Pacific Rim nations bickered Monday over a proposal to curb global warming, with host Australia saying a modest agreement on climate change would be a success.
Familiar fault lines emerged between developed and developing countries over Australian Prime Minister John Howard's plan for the Asia Pacific Economic Cooperation forum to reach consensus on a new approach to climate change.
China and other countries suspect the Australian proposal, which is backed by the United States, might compel them to accept targets, two Southeast Asian diplomats said on condition of anonymity because they were not authorized to talk to the media.
Officials from many of APEC's 21 member nations on hand were unprepared to deal with the complex issue, with experts flying in Monday and Tuesday to draft an agreement in time for the leaders' weekend summit.
Meanwhile, the issue of trade proved less troublesome, with senior APEC officials signing off on a statement to be handed to leaders later this week calling for urgent progress on the sputtering global trade talks, which resumed Monday in Geneva.
Though APEC still considers itself chiefly a trade group, its mission has expanded in recent years, taking on health and security issues and natural disasters that disrupt economic growth.
Yet forging a consensus on climate change could prove difficult. APEC includes the world's biggest emitters of the greenhouse gases that cause global warming--the United States, China and Russia.
Still, Howard and the U.S. said even modest success in Sydney could shape future negotiations on climate change, including meetings planned by the White House this month and a U.N. gathering in December to look for a successor to the Kyoto Protocol on global warming, which expires in 2012.
A day after announcing he would like to see the APEC leaders reach a consensus on a post-Kyoto strategy that all members could join, Howard appeared Monday to soften his hopes for the summit.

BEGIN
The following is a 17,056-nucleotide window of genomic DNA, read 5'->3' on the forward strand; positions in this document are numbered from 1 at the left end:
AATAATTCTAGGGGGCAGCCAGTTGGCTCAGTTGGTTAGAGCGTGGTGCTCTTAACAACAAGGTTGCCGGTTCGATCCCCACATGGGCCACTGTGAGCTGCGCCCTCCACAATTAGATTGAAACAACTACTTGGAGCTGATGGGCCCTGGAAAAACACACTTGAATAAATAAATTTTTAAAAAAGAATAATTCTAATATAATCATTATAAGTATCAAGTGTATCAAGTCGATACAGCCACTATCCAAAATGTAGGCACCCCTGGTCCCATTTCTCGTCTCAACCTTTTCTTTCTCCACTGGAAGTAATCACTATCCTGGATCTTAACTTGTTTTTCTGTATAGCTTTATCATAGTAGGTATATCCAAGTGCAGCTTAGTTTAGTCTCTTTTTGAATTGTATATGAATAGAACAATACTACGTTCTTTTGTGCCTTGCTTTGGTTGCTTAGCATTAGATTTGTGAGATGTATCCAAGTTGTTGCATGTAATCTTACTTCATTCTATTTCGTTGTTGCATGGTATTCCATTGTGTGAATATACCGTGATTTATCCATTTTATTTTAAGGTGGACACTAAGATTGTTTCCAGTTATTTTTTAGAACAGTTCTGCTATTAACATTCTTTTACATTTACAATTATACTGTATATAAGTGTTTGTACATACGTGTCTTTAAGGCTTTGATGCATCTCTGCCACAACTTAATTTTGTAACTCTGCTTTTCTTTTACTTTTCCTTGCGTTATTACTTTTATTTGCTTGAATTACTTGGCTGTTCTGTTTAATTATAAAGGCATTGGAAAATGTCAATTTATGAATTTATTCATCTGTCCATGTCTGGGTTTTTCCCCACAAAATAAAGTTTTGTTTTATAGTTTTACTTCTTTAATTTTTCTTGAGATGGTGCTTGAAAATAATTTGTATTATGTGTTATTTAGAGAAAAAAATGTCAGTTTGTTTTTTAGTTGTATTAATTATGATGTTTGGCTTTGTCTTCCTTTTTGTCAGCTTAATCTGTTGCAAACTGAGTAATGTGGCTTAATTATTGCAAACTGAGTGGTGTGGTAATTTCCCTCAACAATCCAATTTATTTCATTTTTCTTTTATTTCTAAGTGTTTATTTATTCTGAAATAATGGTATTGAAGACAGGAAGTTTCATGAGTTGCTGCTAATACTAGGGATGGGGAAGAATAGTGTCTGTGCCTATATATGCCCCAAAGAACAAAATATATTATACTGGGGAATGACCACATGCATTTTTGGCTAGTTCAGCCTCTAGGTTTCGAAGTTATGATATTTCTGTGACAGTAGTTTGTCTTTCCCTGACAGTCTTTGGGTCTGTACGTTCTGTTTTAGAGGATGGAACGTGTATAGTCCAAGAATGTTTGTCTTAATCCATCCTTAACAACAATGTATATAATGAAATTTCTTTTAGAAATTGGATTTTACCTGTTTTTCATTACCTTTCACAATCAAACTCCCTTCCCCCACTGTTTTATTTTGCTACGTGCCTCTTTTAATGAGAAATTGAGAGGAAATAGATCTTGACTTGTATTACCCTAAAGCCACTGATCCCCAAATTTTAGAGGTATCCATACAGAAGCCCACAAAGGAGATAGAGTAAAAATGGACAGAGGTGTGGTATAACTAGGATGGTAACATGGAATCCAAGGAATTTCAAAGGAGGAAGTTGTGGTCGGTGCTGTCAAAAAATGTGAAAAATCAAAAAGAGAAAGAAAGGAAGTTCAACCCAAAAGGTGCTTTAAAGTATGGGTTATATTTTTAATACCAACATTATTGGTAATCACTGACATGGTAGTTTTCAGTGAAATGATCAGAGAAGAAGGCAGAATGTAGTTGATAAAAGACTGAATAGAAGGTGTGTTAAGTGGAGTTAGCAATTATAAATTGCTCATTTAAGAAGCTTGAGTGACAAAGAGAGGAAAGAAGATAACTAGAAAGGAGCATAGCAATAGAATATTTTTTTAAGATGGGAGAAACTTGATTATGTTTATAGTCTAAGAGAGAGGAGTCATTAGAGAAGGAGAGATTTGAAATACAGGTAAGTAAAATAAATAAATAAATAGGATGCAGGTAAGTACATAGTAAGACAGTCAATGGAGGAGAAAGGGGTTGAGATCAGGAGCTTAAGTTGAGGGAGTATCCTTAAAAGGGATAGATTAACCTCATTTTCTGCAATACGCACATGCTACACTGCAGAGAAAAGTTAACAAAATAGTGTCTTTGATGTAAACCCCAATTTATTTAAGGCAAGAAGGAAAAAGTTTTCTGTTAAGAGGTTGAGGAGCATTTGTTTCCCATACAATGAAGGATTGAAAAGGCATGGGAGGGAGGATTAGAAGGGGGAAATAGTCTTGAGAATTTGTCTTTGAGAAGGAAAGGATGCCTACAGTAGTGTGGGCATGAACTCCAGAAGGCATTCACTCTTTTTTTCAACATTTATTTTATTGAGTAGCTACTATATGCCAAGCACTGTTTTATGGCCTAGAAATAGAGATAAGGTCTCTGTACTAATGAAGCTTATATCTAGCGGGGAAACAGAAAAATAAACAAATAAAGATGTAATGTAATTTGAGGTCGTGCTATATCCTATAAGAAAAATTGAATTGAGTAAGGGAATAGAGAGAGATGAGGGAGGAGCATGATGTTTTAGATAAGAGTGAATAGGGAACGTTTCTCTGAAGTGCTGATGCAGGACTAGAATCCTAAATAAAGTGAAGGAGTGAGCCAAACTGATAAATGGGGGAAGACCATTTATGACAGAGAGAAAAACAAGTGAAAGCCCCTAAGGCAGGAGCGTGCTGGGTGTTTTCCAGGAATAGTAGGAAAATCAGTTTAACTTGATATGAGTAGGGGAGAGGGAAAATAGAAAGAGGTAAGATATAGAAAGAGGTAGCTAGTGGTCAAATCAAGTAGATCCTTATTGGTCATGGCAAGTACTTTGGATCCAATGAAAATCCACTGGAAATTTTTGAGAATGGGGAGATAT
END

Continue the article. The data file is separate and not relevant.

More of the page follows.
"Nobody is arguing that you can fix the climate change issue at the APEC meeting in Sydney," Howard said. "If we can get some consensus on a way forward on climate change out of a body including America, Russia and China, that's a huge step forward."
Under Howard's proposal, first sent to APEC members three weeks ago, leaders would commit to meeting two goals, one on reforestation, the other on reducing energy intensity, a senior U.S. official said on customary condition of anonymity.
Rejects Hard Targets
His proposal rejects the hard greenhouse gas reduction targets that Kyoto set for industrialized countries. Developing nations were exempt--a situation that caused the U.S. and Australia to reject the protocol, arguing that it placed their industries at a competitive disadvantage.
Malaysia's Trade Minister Rafidah Aziz last week reportedly said Australia and the United States should back off because they have yet to ratify Kyoto. The Philippines also said it disliked the proposal in its current form.
On trade, the statement agreed to by senior APEC officials said making progress on the Doha round of global trade talks has "never been more urgent" and leaders would urge for a new push to complete them.
"We pledge to push hard for the progress necessary to ensure the Doha round negotiations enter their final phase this year," says the statement, obtained by The Associated Press.
WTO Talks in Geneva
On Monday, negotiators in Geneva began three weeks of talks on new proposals to bridge differences on cutting farm subsidies and industrial tariffs among the World Trade Organization's 151 members.
"We all realize that the stakes are high. Time is running out," said David Spencer, the Australian who chaired the APEC officials' meetings. "For the next few weeks, it is critical that we make some progress in an effort to move to the final stages of these negotiations."
APEC's endorsement carries the imprimatur of economic powers China, Japan and the United States, but the group's influence over the global talks is limited because it doesn't include key WTO players such as the European Union, India and Brazil.
U.S. Trade Representative Susan Schwab said a strong APEC statement in Sydney about the global talks "will send a very important signal to our other trading partners who aren't here."